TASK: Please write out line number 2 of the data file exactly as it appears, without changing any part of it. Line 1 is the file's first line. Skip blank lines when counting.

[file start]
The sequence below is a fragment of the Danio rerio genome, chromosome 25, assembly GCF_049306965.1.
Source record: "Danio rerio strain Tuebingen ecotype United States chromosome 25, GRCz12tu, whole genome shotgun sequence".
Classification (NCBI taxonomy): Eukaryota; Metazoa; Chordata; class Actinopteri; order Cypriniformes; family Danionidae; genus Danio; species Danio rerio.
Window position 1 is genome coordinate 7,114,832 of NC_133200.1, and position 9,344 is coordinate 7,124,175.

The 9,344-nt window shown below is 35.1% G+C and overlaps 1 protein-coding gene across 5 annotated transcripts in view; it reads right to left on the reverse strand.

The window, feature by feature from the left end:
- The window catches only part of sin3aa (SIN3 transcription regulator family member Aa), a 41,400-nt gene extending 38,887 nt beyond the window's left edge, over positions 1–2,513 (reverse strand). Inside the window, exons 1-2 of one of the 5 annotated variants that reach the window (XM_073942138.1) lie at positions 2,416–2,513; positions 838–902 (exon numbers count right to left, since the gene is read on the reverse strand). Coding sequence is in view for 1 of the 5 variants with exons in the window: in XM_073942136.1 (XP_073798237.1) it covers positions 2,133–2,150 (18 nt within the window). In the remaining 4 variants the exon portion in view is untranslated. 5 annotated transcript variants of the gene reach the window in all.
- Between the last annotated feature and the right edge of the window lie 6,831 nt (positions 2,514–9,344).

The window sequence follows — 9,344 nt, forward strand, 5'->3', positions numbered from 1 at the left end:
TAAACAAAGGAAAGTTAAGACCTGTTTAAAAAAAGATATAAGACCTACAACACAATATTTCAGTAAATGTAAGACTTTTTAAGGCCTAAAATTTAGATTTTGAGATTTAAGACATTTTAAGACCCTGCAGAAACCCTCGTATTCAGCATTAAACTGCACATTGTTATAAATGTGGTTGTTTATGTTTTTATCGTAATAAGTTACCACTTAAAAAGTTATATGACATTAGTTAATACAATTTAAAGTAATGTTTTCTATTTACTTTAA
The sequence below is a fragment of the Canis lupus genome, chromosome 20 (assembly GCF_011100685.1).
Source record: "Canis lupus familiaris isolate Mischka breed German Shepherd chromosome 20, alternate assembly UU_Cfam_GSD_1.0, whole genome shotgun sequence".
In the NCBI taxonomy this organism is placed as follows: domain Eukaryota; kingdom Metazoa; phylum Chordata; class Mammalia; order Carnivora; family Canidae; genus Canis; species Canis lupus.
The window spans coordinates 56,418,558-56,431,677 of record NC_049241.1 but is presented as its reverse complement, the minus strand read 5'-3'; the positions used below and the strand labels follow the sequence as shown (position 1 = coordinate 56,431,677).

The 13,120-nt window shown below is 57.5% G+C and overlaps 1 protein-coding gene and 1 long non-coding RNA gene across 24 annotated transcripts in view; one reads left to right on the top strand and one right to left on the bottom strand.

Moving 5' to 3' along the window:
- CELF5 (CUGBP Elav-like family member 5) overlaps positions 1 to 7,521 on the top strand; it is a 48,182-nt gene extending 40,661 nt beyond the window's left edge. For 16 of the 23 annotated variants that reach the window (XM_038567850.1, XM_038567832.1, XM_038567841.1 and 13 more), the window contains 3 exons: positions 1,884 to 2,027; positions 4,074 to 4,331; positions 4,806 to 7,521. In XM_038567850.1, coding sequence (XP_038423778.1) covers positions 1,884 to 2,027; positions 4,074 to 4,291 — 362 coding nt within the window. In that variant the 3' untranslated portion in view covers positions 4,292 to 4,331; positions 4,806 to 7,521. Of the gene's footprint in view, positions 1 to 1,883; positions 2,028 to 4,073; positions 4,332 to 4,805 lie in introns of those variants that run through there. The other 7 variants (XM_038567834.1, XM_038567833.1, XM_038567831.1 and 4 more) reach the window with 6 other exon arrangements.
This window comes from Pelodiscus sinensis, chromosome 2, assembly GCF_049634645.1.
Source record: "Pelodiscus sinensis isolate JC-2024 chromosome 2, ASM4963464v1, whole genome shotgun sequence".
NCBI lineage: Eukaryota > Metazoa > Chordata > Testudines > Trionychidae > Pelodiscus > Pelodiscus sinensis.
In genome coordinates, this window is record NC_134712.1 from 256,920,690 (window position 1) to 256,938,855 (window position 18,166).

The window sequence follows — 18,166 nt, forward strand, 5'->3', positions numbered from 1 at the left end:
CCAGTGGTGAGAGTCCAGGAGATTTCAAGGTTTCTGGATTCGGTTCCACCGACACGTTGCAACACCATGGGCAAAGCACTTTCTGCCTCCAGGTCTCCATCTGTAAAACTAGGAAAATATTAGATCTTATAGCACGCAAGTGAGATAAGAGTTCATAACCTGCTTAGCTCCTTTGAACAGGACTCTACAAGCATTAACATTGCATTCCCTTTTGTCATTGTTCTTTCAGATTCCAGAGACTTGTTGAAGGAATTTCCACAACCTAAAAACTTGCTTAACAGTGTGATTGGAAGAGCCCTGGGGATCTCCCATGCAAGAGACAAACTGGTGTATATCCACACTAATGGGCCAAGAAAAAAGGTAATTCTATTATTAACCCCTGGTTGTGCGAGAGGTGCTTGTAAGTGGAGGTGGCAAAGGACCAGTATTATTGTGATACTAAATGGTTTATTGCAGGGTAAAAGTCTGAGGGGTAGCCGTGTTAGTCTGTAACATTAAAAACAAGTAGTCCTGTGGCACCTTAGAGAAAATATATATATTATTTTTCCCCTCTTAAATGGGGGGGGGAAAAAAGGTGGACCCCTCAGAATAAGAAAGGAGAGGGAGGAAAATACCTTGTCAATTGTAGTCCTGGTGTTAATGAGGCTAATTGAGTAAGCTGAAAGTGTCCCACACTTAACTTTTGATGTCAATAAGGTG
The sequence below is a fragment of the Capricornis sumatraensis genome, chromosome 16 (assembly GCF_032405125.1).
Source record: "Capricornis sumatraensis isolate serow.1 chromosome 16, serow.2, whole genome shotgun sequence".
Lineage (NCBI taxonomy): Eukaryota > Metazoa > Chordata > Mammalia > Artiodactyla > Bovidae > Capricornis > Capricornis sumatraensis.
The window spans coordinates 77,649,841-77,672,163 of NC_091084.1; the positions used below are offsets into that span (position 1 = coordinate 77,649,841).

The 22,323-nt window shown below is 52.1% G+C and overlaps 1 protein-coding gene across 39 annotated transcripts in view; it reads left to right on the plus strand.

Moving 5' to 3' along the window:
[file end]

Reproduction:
Source record: "Danio rerio strain Tuebingen ecotype United States chromosome 25, GRCz12tu, whole genome shotgun sequence".